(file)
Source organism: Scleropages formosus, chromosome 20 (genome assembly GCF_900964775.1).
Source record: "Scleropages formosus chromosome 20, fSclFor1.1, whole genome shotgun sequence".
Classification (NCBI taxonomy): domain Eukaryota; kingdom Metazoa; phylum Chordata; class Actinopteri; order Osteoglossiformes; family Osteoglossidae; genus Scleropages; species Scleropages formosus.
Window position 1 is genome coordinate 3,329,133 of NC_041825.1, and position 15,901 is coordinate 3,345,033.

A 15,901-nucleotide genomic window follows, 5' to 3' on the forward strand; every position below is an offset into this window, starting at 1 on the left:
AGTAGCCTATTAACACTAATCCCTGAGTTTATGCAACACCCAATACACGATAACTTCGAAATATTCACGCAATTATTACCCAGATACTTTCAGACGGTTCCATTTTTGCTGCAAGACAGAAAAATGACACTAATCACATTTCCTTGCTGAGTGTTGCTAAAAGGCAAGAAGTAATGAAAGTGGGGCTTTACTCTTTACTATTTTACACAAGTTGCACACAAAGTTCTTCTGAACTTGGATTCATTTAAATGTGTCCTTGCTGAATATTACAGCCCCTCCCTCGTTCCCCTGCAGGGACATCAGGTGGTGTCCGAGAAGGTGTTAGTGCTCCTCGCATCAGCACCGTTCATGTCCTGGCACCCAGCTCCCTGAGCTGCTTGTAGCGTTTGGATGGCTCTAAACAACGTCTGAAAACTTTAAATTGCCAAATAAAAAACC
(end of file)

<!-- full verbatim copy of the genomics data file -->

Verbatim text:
Source organism: Scleropages formosus, chromosome 20 (genome assembly GCF_900964775.1).
Source record: "Scleropages formosus chromosome 20, fSclFor1.1, whole genome shotgun sequence".
Classification (NCBI taxonomy): domain Eukaryota; kingdom Metazoa; phylum Chordata; class Actinopteri; order Osteoglossiformes; family Osteoglossidae; genus Scleropages; species Scleropages formosus.
Window position 1 is genome coordinate 3,329,133 of NC_041825.1, and position 15,901 is coordinate 3,345,033.

A 15,901-nucleotide genomic window follows, 5' to 3' on the forward strand; every position below is an offset into this window, starting at 1 on the left:
AGTAGCCTATTAACACTAATCCCTGAGTTTATGCAACACCCAATACACGATAACTTCGAAATATTCACGCAATTATTACCCAGATACTTTCAGACGGTTCCATTTTTGCTGCAAGACAGAAAAATGACACTAATCACATTTCCTTGCTGAGTGTTGCTAAAAGGCAAGAAGTAATGAAAGTGGGGCTTTACTCTTTACTATTTTACACAAGTTGCACACAAAGTTCTTCTGAACTTGGATTCATTTAAATGTGTCCTTGCTGAATATTACAGCCCCTCCCTCGTTCCCCTGCAGGGACATCAGGTGGTGTCCGAGAAGGTGTTAGTGCTCCTCGCATCAGCACCGTTCATGTCCTGGCACCCAGCTCCCTGAGCTGCTTGTAGCGTTTGGATGGCTCTAAACAACGTCTGAAAACTTTAAATTGCCAAATAAAAAACC